There are very few forecasts for a rip roaring economic rebound at this point in the cycle. The spectrum of debate on the global economy ranges from drift downward to an outright full blown recession, and for good cause. The Fed’s track record in managing a soft landing is not strong, and the most bearish view seizes upon this historical track record as an anchor to their views.
Central banks are now facing the toughest of choices since the Financial Crisis: Continue the war on inflation, or push the global economy into a spiral. Historically the Fed has underestimated both the strength of the economic outlook, as well as inflationary pressures.
Today is no exception:
-Inflation: With the Fed target inflation rate of 2%, the Fed sees PCE inflation above 3% by the end of 2023 [we think there is significant risk that this is too low]; thus there is little likelihood for the Fed to curtail rate hikes, and that is assuming their inflationary forecast is right.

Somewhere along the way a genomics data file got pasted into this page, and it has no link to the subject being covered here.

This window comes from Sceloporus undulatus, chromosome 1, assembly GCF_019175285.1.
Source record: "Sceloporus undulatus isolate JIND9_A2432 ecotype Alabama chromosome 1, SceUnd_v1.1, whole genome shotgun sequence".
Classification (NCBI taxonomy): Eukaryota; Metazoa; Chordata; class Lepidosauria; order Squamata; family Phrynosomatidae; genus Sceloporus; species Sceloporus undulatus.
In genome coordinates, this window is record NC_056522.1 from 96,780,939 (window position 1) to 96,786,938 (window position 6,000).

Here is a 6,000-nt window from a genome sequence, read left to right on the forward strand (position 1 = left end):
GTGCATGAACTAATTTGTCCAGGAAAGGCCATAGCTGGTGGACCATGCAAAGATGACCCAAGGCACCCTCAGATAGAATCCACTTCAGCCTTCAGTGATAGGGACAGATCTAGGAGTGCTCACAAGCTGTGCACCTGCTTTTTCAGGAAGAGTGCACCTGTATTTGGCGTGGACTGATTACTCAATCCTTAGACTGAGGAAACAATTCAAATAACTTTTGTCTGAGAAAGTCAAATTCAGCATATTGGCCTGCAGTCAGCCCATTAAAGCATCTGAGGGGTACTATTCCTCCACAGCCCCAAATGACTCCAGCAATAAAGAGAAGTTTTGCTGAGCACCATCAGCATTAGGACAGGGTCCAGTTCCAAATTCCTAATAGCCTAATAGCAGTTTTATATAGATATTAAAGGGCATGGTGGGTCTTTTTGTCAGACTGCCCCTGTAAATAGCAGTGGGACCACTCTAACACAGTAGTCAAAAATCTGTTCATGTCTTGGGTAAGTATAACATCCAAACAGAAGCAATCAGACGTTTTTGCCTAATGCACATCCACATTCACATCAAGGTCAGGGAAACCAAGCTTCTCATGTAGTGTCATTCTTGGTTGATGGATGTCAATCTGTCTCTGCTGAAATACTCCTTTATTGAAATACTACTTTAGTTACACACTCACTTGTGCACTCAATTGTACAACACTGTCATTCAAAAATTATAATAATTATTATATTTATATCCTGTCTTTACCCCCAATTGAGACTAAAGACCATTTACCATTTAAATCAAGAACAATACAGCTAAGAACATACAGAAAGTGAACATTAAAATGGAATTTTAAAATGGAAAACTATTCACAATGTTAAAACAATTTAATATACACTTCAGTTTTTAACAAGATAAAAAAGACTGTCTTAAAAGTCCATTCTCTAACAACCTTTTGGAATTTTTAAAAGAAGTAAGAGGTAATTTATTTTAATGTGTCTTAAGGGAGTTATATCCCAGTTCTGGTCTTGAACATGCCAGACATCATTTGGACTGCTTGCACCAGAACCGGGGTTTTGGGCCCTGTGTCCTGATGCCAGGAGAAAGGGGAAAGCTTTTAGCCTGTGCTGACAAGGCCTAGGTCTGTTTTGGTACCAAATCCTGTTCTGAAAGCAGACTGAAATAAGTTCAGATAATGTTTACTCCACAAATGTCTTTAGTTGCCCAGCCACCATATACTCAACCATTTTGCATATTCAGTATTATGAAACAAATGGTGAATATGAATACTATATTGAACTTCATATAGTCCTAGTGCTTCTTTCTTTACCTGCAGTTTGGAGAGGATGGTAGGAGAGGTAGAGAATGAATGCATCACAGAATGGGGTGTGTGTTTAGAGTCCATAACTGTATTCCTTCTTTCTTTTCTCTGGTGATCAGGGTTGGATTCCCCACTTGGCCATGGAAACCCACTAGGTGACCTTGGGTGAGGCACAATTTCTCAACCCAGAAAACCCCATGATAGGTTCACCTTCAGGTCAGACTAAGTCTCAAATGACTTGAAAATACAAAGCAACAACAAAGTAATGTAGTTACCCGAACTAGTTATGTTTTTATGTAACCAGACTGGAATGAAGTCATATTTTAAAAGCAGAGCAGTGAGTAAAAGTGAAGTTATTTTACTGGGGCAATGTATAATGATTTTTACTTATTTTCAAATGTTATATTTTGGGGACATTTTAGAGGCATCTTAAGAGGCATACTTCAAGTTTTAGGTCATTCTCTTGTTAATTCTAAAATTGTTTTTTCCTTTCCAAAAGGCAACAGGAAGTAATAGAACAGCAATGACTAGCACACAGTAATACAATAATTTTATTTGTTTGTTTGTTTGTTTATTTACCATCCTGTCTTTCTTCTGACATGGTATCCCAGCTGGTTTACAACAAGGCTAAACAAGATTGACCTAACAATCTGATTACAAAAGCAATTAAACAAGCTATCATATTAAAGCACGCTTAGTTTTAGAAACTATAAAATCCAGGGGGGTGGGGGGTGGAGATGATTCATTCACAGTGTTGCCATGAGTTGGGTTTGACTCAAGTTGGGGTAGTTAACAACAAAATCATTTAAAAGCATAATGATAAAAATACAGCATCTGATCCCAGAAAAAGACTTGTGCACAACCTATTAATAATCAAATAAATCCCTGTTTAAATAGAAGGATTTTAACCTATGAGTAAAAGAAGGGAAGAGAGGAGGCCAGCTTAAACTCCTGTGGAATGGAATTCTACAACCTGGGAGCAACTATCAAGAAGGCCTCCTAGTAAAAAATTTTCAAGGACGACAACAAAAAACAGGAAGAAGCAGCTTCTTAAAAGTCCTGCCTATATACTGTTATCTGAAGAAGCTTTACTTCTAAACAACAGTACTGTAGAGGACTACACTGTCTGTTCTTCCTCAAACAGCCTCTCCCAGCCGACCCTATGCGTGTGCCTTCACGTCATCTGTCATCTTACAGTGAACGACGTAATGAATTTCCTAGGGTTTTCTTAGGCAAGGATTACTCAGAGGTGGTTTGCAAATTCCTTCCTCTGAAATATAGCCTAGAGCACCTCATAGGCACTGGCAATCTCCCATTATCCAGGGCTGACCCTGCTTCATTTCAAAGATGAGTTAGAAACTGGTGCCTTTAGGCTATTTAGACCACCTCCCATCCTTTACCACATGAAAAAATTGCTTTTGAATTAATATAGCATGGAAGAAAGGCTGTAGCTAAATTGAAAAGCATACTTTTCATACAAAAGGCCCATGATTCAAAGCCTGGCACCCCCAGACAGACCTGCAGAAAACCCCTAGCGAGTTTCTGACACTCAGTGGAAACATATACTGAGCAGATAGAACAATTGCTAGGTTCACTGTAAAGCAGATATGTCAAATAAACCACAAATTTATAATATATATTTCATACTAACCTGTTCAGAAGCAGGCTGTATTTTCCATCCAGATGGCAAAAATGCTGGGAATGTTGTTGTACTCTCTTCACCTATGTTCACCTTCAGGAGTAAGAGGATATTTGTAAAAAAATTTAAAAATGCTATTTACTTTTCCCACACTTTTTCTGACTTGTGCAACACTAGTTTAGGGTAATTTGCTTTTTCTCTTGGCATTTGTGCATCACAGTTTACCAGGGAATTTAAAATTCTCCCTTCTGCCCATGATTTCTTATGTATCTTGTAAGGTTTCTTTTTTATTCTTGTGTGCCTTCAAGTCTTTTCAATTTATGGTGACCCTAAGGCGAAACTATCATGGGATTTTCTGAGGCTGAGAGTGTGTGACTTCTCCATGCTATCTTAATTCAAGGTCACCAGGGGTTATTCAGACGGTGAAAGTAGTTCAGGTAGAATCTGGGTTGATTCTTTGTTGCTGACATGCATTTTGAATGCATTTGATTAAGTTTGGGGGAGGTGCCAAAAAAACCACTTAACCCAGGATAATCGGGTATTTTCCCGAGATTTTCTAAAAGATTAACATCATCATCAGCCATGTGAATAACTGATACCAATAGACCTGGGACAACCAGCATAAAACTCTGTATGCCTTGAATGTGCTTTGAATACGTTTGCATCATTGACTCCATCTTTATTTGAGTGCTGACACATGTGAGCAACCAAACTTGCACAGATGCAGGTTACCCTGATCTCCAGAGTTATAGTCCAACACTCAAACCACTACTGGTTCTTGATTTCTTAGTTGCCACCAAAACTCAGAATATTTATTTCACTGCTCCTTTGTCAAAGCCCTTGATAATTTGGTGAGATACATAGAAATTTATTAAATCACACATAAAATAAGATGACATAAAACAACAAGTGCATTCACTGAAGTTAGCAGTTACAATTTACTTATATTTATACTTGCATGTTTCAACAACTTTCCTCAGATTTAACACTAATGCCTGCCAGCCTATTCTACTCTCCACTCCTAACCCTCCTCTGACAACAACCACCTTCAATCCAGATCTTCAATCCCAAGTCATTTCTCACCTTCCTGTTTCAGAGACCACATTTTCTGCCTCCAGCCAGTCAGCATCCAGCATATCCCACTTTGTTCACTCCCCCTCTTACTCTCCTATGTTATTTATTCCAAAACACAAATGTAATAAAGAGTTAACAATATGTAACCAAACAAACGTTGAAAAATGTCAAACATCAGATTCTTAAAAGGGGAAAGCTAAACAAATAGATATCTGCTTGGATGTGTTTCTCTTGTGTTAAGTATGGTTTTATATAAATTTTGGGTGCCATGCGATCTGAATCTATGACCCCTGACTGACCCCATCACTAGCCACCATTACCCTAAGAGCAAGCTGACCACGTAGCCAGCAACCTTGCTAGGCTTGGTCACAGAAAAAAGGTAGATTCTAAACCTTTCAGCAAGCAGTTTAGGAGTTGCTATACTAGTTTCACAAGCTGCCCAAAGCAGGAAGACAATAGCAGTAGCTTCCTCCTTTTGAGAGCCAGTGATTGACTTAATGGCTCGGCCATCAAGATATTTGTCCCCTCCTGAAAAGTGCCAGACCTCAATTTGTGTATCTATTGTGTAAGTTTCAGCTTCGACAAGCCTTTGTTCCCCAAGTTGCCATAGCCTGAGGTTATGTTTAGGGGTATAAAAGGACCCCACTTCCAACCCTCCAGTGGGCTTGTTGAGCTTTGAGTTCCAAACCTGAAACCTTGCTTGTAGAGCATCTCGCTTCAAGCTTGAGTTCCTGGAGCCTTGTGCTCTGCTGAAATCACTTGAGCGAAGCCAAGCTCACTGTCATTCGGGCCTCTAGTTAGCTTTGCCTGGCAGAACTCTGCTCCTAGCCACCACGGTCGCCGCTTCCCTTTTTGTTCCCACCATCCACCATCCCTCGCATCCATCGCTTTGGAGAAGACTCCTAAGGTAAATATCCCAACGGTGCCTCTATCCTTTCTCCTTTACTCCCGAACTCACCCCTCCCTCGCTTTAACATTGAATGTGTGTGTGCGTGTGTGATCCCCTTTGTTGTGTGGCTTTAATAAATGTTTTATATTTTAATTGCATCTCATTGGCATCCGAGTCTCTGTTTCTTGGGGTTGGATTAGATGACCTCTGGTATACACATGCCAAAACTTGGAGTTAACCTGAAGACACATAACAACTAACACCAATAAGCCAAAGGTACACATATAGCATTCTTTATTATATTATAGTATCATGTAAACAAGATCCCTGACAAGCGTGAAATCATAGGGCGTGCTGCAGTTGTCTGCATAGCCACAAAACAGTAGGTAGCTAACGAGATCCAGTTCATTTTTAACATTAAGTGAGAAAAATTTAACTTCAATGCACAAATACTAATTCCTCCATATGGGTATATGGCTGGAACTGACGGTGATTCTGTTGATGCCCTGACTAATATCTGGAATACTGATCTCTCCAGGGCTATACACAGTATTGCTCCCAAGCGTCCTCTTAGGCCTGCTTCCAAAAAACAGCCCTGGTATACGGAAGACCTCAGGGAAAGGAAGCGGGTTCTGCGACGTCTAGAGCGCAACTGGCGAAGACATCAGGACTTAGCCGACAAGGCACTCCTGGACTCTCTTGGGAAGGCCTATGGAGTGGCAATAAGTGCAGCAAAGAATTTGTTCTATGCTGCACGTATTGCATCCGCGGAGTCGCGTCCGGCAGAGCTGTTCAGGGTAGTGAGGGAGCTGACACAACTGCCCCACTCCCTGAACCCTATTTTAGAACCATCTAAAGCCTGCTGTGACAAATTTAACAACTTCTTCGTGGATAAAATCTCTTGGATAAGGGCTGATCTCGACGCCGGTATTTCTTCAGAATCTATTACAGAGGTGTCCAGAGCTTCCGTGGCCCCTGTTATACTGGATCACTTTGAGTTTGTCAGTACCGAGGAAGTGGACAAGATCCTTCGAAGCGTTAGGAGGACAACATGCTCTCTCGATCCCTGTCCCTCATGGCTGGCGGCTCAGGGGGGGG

-GLobal Economy: Consensus seems to be hovering around a mild recession; tough to argue with the direction, it’s all about severity and timing.
What we think:
-Central bank policy will have to be more nuanced: (1) Continue to fight inflation which will remain well above the 2% target, and therefore offer no “out” with respect to continued rate hikes, while (2) Acknowledging the bank crisis has led to a more fragile economic framework, and companies will come under increased earnings pressure as costs rise and pricing leverage continues to be elusive.
Unlike many of the previous economic recessions, corporate and bank credit profiles remain relatively strong, supporting the thesis that an upcoming recession will be relatively mild.